New Mexico’s prison population has dipped significantly during the COVID-19 pandemic due to the combination of an executive order that led to the early release of 532 inmates since April 2020 and a slowdown in jury trials in courts around the state.
In fact, the number of inmates in New Mexico prisons is at its lowest level in the past 20 years, with 5,662 inmates currently incarcerated – a 74% occupancy rate in a system that just a few years ago was concerned about its ability to have enough beds to keep pace with a growing number of prisoners. Pre-pandemic occupancy was 87%, with 7,645 inmates.
“What you see across the nation is a policy shift around corrections that refocuses on reduction of population, and the treatment and opportunities for successful reintegration,” said Eric Harrison, a Corrections spokesman. “You see this national change and our state is sort of shifting policy in that same direction.” That is a good thing – with some public safety caveats.
Lalita Moskowitz of the New Mexico American Civil Liberties Union says permanent inmate population reduction is essential and the ACLU is urging the state to reduce mass incarceration in general, advocating for the continuation of executive order measures that allow the early release of some inmates.
The ACLU also wants to stop people being sent back to prison for technical probation/parole violations that don’t include commission of a crime. Indeed, there probably is no good reason to send an inmate back for missing one appointment with a parole officer. But half a dozen in a row? Or testing positive for meth or heroin, especially if that occurs more than once? Probably good indicators that programs for that inmate aren’t working.
At the end of the day, the question before a judge exercising his or her discretion is to make a considered decision whether the parolee or probationer is a public safety threat – or, in fact, amenable to and willing to undergo treatment and other programs to turn their life around.
It’s also worth noting the Corrections Department has an important tool in its statutory toolbox unrelated to the pandemic.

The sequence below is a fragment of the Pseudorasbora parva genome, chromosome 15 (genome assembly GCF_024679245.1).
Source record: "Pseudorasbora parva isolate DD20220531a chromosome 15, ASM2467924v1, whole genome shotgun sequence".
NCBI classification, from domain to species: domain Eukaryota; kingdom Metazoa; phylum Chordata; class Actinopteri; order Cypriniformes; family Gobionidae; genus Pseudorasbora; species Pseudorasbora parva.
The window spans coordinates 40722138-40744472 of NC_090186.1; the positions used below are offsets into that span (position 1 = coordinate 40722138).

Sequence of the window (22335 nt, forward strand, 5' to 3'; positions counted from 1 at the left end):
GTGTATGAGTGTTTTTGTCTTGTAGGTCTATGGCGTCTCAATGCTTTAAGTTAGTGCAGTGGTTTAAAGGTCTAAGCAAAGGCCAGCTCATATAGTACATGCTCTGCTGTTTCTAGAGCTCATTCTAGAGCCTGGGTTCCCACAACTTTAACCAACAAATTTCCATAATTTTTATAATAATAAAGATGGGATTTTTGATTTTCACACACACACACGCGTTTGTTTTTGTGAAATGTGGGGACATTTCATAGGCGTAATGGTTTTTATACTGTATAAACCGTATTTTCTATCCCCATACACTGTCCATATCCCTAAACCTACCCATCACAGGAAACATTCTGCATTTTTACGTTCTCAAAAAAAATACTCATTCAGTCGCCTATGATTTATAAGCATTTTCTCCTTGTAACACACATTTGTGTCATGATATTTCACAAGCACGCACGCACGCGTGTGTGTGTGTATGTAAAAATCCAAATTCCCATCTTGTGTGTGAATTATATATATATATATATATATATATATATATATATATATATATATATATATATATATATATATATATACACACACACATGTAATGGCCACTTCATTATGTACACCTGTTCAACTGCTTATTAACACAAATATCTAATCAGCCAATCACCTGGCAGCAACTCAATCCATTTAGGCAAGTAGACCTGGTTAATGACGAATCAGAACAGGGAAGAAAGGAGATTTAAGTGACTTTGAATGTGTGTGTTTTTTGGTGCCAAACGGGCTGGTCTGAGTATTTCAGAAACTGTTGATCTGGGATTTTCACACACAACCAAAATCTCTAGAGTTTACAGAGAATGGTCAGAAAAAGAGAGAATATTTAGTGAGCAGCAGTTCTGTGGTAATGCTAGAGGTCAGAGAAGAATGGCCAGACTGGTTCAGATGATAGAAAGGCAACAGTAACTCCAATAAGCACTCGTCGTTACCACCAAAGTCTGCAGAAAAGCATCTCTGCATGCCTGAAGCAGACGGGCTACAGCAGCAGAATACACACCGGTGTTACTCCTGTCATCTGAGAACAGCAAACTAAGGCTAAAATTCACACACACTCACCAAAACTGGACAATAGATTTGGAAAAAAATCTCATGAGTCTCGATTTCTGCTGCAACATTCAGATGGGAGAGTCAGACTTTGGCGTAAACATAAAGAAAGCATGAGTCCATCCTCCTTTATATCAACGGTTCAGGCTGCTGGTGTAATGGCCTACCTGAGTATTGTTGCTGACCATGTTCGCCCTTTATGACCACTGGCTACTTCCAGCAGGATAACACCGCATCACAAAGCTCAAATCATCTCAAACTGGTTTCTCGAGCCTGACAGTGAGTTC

There is a law on the books that allows early release with 12 months of parole eligibility by placing an inmate in a community-based setting under the adult community corrections fund. Wisely, inmates with a firearm offense aren’t eligible for the program – and inmates with other clearly violent behaviors shouldn’t be considered, either. An inmate’s conduct while in the system should also be a consideration.
Recidivism has been a problem that won’t be fixed by letting people out of jail. In fiscal 2017, half the inmates were back in prison within three years of release, according to a legislative analysis. And the staff of the New Mexico Sentencing Commission told lawmakers in 2018 that a larger share of N.M.’s inmates were in for violent crimes and drug offenses than in the rest of the country, while fewer were incarcerated for property crime and public order offenses.
Meanwhile, cost per prisoner in the state system was between $104 and $120 a day, so early release of non-violent offenders amenable to rehabilitation is good not just for the person, but also for society and the taxpayer.
It presumably will be up to Gov. Michelle Lujan Grisham to determine whether the executive order continues, with or without modification. But it should be done in consultation with Corrections officials, prosecutors and law enforcement – along with such groups as the ACLU advocating for prisoners.
One place to start: A follow-up on the 532 inmates who got early release. Back in jail? On the street? Or working and contributing to society? It’s a ready-made case study we shouldn’t ignore.
This editorial first appeared in the Albuquerque Journal. It was written by members of the editorial board and is unsigned as it represents the opinion of the newspaper rather than the writers.